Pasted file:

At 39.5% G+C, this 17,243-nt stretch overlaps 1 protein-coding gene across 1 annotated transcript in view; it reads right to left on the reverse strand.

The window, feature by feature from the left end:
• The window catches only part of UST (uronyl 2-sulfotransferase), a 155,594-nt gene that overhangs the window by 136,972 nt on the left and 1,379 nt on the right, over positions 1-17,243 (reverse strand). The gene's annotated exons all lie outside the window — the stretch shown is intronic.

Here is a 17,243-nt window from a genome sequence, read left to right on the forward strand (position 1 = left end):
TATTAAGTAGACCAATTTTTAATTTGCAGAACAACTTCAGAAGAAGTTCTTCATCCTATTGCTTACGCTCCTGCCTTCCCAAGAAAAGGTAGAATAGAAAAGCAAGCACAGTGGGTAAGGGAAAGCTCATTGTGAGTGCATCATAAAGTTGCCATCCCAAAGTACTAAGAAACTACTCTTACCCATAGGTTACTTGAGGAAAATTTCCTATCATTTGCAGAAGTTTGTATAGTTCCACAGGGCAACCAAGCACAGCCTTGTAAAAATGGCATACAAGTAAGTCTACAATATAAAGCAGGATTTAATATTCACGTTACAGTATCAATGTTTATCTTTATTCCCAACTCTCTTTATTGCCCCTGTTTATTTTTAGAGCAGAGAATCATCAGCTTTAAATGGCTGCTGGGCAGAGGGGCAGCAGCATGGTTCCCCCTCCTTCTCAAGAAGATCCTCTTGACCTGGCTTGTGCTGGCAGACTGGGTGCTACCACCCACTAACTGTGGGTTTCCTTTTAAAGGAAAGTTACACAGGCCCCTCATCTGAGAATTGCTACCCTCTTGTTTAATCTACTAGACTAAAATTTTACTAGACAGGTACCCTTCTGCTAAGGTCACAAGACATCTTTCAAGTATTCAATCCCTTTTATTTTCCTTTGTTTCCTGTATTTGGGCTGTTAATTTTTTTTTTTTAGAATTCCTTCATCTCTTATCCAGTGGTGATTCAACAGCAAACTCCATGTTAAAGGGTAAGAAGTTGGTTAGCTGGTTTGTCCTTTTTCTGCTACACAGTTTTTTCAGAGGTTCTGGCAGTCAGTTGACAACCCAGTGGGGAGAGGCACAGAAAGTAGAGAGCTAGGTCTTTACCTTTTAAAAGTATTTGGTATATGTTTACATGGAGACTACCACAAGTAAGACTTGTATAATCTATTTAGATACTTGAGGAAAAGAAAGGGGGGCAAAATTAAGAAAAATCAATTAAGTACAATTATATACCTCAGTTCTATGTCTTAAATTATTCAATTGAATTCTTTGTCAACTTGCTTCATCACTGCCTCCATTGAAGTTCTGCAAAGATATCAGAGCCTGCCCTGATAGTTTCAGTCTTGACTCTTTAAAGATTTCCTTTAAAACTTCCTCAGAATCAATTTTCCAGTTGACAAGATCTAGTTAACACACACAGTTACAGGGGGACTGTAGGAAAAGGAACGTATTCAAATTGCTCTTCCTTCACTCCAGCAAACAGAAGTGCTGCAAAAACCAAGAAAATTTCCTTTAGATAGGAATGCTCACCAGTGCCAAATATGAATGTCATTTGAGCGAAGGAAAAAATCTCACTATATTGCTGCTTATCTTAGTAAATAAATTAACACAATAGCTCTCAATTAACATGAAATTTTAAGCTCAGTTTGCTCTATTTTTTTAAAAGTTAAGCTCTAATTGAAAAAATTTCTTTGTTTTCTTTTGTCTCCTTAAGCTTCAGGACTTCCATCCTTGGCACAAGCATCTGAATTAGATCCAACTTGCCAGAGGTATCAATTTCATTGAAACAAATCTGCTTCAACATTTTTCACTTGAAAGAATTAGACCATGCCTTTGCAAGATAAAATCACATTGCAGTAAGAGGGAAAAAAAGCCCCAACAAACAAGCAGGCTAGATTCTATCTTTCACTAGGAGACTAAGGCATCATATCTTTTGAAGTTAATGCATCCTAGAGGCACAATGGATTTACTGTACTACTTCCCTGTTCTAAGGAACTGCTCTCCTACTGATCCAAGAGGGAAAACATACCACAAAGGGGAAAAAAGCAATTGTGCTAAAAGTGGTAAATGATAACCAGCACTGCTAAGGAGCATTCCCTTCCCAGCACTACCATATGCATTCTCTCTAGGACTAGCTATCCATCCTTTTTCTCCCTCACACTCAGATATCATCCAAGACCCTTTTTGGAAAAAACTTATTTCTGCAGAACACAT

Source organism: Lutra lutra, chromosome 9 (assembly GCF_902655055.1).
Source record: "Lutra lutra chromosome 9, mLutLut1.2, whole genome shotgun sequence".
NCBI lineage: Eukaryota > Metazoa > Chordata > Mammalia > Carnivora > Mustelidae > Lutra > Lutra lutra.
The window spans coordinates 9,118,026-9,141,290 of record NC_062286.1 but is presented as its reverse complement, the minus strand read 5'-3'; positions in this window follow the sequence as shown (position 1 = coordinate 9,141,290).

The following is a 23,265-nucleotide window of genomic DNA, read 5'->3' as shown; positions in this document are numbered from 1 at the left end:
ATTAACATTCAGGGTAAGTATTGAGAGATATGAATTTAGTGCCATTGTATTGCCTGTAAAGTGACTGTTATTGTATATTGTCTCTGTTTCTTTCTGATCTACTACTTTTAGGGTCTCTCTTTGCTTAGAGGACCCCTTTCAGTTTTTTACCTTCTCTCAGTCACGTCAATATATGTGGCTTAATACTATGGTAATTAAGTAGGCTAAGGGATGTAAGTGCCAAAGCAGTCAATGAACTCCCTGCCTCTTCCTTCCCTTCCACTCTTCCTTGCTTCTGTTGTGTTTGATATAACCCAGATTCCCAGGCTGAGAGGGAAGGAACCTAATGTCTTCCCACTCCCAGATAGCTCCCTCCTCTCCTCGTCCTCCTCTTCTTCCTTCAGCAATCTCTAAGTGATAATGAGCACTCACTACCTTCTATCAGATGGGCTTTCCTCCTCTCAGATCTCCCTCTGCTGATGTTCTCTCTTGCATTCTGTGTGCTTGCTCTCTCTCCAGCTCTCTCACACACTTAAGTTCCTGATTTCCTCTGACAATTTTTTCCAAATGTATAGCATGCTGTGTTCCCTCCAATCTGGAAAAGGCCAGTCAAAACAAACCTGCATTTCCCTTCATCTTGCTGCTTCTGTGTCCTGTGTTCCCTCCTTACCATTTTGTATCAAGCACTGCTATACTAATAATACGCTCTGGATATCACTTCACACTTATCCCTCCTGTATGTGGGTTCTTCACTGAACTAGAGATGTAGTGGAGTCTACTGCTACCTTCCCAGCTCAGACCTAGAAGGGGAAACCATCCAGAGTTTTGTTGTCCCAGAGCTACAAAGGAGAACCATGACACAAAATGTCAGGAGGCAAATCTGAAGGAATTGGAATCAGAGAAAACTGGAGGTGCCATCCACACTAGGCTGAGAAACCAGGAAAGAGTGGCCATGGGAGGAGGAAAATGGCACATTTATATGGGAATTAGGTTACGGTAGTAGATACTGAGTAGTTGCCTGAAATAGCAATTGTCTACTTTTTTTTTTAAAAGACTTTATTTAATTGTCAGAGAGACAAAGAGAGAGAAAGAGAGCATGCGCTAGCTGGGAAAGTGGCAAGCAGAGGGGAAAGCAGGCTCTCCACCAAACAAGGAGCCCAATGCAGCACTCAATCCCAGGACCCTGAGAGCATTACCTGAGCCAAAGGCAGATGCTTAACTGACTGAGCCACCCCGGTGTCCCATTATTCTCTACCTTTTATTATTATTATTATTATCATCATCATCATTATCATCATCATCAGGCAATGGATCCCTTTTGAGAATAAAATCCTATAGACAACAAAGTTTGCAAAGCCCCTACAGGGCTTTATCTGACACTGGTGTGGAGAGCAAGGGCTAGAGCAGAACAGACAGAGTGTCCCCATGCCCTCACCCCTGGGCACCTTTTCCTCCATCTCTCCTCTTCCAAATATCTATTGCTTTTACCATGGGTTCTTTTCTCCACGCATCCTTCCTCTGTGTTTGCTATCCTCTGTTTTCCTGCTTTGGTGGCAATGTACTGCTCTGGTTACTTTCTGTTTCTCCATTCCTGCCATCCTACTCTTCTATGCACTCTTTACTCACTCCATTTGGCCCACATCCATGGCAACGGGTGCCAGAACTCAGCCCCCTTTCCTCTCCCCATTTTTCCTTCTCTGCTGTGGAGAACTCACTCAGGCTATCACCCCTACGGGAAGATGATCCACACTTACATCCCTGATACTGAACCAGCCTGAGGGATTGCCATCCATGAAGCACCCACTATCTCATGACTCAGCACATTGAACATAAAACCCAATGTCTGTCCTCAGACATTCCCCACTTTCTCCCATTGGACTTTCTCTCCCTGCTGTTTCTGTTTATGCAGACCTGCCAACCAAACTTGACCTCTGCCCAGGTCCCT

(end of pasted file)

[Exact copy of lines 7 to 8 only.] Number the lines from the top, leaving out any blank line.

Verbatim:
Source record: "Lutra lutra chromosome 9, mLutLut1.2, whole genome shotgun sequence".
NCBI lineage: Eukaryota > Metazoa > Chordata > Mammalia > Carnivora > Mustelidae > Lutra > Lutra lutra.